After weeks of strained relations between Canada and India concerning the assassination of Sikh leader Hardeep Singh Nijjar, India indicated its willingness to examine “specific” information related to the matter.
This revelation came from India’s Foreign Minister, Subrahmanyam Jaishankar, during his address at the Council of Foreign Relations.
Jaishankar said India had conveyed to Canada that the murder of Hardeep Singh Nijjar did not reflect the official policy of the Indian government.
However, he also stated that India was open to scrutinizing any pertinent evidence.
“We made two points to the Canadians. Firstly, we clarified that this is not the official policy of the Indian government,” he explained. “Secondly, we conveyed to the Canadians that if they possess specific information, they should share it with us. We are willing to investigate it.”
This position signifies a shift on the part of New Delhi, which had previously taken a diplomatic stance when Canadian Prime Minister Justin Trudeau informed the House of Commons about “credible allegations” suggesting potential involvement of the Indian government in Hardeep Singh’s murder. Trudeau had characterized this act as a violation of Canada’s sovereignty.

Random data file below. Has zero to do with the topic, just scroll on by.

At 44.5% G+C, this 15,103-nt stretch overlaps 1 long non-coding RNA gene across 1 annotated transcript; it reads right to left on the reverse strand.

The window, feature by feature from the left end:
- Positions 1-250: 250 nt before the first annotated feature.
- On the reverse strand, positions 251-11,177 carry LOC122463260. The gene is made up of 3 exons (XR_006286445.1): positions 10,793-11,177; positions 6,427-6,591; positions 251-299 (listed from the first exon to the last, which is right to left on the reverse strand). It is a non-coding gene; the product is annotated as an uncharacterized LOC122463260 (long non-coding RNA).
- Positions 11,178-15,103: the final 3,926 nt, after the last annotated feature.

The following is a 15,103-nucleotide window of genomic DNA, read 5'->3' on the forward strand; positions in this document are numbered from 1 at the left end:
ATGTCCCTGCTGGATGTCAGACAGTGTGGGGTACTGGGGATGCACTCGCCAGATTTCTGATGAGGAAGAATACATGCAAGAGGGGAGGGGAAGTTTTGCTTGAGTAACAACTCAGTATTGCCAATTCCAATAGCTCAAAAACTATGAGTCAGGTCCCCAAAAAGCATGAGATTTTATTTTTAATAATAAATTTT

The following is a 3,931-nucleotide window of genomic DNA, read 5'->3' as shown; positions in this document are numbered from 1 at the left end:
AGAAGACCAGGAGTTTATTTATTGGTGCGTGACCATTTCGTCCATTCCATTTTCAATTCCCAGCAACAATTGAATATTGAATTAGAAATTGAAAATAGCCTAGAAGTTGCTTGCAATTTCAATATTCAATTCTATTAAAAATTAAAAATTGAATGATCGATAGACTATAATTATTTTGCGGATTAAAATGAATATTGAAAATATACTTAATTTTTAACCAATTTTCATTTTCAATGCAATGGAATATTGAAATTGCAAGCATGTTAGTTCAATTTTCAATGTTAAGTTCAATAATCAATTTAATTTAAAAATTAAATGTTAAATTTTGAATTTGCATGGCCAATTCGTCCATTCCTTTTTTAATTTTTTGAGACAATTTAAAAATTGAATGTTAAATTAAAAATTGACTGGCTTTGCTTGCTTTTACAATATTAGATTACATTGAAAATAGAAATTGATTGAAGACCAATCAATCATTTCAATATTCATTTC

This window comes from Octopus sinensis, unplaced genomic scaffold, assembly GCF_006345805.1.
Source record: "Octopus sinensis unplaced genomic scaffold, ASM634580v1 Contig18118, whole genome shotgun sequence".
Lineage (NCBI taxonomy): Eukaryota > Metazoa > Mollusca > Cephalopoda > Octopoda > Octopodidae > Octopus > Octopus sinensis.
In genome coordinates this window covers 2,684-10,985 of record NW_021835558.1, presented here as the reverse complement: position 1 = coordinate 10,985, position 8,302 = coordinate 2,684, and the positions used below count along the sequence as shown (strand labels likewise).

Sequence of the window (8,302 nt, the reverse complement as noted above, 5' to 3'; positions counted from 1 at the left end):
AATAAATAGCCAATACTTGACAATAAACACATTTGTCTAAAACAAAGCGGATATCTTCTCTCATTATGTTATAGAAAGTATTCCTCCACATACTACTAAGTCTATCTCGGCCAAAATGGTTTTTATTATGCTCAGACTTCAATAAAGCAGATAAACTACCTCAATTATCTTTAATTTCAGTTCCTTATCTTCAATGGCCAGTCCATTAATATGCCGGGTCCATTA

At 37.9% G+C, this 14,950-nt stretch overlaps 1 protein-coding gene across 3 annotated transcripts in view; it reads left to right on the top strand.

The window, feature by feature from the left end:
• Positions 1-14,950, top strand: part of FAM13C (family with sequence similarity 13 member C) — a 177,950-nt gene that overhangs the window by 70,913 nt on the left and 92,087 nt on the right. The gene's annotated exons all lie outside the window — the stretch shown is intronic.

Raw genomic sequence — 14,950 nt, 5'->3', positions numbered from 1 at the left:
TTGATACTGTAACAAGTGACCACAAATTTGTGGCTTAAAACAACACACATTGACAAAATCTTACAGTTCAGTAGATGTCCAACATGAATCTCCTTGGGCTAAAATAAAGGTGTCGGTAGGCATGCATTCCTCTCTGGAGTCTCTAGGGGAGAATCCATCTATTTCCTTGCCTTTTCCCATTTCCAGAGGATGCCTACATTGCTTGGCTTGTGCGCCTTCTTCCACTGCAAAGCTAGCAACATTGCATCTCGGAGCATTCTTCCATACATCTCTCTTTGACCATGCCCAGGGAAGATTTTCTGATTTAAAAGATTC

In response, Canada had expelled an Indian diplomat, leading India to halt the issuance of visas to Canadians and reduce its diplomatic presence in Canada.
However, pressure from Canada’s allies, including the United States, has been mounting on India to cooperate in the investigation.
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US Keeps mum on question about khalistan referendum
Meanwhile, State Department Spokesperson Matthew Miller navigated inquiries about the United States’ stance on Khalistan referendum. He emphasized the need for a comprehensive and impartial investigation into the assassination of Sikh separatist leader Hardeep Singh Nijjar.
When pressed for the official U.S. position on the Khalistan referendum organized by the U.S.-based group Sikhs for Justice, Miller responded, “Allow me to revisit that question as well.”
During a press briefing at the White House, the same journalist sought clarification regarding India’s classification of another Khalistani leader and U.S. citizen, Gurpatwant Singh Pannun.